Monday, October 20, 2014

The missing puzzle piece in Canada’s cultural policy

Cultural policy in Canada is complex.  Like a puzzle, many different, sometimes disjointed pieces, come together to make a whole.  The past week-end’s Globe and Mail demonstrated, with clarity, that some of the puzzle pieces are missing.

Elizabeth Renzetti did a wonderful column on how we pay, or more accurately don’t pay, artists, even those who are legendary such as Iggy Pop or the latest Booker Prize winner, novelist Richard Flanagan.  In Ms. Renzetti’s words, “a new reality has tripped him [Iggy Pop] up and it’s the same one shafting artists all across the world:  Namely, that everyone wants to listen, and no one wants to pay.”

Deeper in the paper, Kate Taylor did a profile piece on new Canada Council Director Simon Brault.  For Mr. Brault, the challenge is one of engaging the public, particularly the young.  Ms. Taylor quotes Mr. Brault as saying “Traditional companies need baby boomers as subscribers, yet they have to engage in a new generation or they will die.”  Further he is quoted to say “The last thing we want to do is say we want a little more money to keep doing the same old thing.”

Nowhere in The Globe and Mail, or anywhere else, is there adequate debate about how we sustain and update the operational and organizational infrastructure [not bricks and mortar] for artists and cultural organizations so they can continue developing and attracting audiences and pay the artist.  Put another way, how do we, as a country, monetize the creation, production and interpretation of arts and culture, so those who create and interpret art and culture can put food on their table?

In the cultural sector, this is not a new theme.  Each year the Ontario Media Development Corporation presents Digital Dialogues.  Monetization is a dominant theme.  Last week at the Ontario Museum Association conference, a similar dialogue emerged, where curators and museum professionals noted adequate investment in our institutions is what is required, not shiny new baubles.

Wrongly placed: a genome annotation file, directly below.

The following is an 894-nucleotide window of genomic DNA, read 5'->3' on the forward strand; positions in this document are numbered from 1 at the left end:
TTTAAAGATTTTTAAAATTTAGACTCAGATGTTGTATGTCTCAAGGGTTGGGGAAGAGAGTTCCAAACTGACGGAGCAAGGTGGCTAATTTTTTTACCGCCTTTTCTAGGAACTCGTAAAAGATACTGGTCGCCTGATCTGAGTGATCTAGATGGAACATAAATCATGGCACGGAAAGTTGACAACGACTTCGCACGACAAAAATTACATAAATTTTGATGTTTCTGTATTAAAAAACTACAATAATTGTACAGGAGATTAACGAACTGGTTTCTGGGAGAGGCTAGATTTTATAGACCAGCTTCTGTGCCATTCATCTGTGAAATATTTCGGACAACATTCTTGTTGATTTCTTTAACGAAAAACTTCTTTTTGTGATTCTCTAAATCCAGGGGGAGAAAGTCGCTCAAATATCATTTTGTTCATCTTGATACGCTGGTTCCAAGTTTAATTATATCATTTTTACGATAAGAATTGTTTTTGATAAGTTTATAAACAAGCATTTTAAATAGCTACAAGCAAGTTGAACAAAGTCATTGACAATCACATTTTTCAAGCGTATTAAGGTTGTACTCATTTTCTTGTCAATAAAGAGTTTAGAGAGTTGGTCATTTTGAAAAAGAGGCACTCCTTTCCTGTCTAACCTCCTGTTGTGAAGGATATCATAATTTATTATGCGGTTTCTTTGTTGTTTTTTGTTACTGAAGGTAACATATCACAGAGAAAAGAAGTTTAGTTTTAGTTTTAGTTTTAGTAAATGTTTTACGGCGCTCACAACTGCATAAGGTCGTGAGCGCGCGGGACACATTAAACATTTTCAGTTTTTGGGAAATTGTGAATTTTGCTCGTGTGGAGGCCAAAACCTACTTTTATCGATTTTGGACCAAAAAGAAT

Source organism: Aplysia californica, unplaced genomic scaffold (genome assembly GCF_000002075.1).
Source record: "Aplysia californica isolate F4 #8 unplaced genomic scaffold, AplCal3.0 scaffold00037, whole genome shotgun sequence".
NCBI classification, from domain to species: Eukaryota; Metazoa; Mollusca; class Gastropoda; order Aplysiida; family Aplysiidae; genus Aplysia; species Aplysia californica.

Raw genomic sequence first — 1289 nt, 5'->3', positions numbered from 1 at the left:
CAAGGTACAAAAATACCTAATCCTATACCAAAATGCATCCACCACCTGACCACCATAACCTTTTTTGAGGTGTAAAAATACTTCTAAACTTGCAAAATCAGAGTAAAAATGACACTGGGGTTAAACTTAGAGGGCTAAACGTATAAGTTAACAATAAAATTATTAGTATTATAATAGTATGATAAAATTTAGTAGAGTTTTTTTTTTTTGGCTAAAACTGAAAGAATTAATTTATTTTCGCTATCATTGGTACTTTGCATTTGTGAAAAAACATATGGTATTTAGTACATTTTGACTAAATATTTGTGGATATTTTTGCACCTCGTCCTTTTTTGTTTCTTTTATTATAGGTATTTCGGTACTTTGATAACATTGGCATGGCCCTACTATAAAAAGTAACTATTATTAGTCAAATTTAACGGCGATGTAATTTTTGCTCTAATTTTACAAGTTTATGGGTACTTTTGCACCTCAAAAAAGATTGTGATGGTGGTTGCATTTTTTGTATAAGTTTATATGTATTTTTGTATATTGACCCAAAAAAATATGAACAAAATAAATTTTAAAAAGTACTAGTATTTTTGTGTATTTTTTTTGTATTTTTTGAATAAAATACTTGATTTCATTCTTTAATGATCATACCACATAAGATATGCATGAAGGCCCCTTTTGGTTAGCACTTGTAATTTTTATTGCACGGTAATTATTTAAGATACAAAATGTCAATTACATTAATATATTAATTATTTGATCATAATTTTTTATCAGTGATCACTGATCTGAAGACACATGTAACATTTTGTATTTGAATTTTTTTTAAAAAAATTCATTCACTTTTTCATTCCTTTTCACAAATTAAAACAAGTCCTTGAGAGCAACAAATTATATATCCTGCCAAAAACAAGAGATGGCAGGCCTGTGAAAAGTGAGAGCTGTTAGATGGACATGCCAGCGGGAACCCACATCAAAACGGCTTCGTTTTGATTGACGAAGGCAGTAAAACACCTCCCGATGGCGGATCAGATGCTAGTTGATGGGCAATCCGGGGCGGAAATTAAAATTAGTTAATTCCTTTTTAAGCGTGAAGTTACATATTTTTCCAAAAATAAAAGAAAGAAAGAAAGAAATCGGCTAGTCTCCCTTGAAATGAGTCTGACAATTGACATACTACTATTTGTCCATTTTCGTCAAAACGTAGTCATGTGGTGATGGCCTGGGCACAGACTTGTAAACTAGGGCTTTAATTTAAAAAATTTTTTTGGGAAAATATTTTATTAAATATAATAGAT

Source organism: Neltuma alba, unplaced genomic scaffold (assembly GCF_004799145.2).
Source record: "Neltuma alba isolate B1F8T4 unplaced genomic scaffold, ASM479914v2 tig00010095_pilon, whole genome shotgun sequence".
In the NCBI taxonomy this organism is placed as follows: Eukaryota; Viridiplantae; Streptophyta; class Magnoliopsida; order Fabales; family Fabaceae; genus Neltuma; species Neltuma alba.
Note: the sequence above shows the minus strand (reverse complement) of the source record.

Cultural organizational infrastructure is critical to having the ability to pay artists and engage new audiences.

Like the infrastructure in our cities and towns, Canadians have come to count on a rich and diverse cultural sector:  We want clean water, good roads and adequate transit; we also want the ability to go to a play, hear great music, read a good book or be enticed by a great magazine.

There is the rub.  Organizational infrastructure and support for the cultural sector, like infrastructure for cities and communities across the country, is not compelling for Canadians.  In Canada it seems that crumbling community infrastructure only commands the attention of decision-makers and politicians when it’s near the point of collapse.  As citizens, we justifiably moan about the lack of foresight and political will to have addressed it.

It could be said that we’re at a similar place in Canada’s arts and cultural sector.  The sector is contorting itself to secure alternative resources [public and private], offer new programs and engage Canadians in more and different ways.  The missing puzzle piece though is that we haven’t figured out how to keep the lights on so we can pay the artist.

Let’s hope that together we can find the missing puzzle piece.

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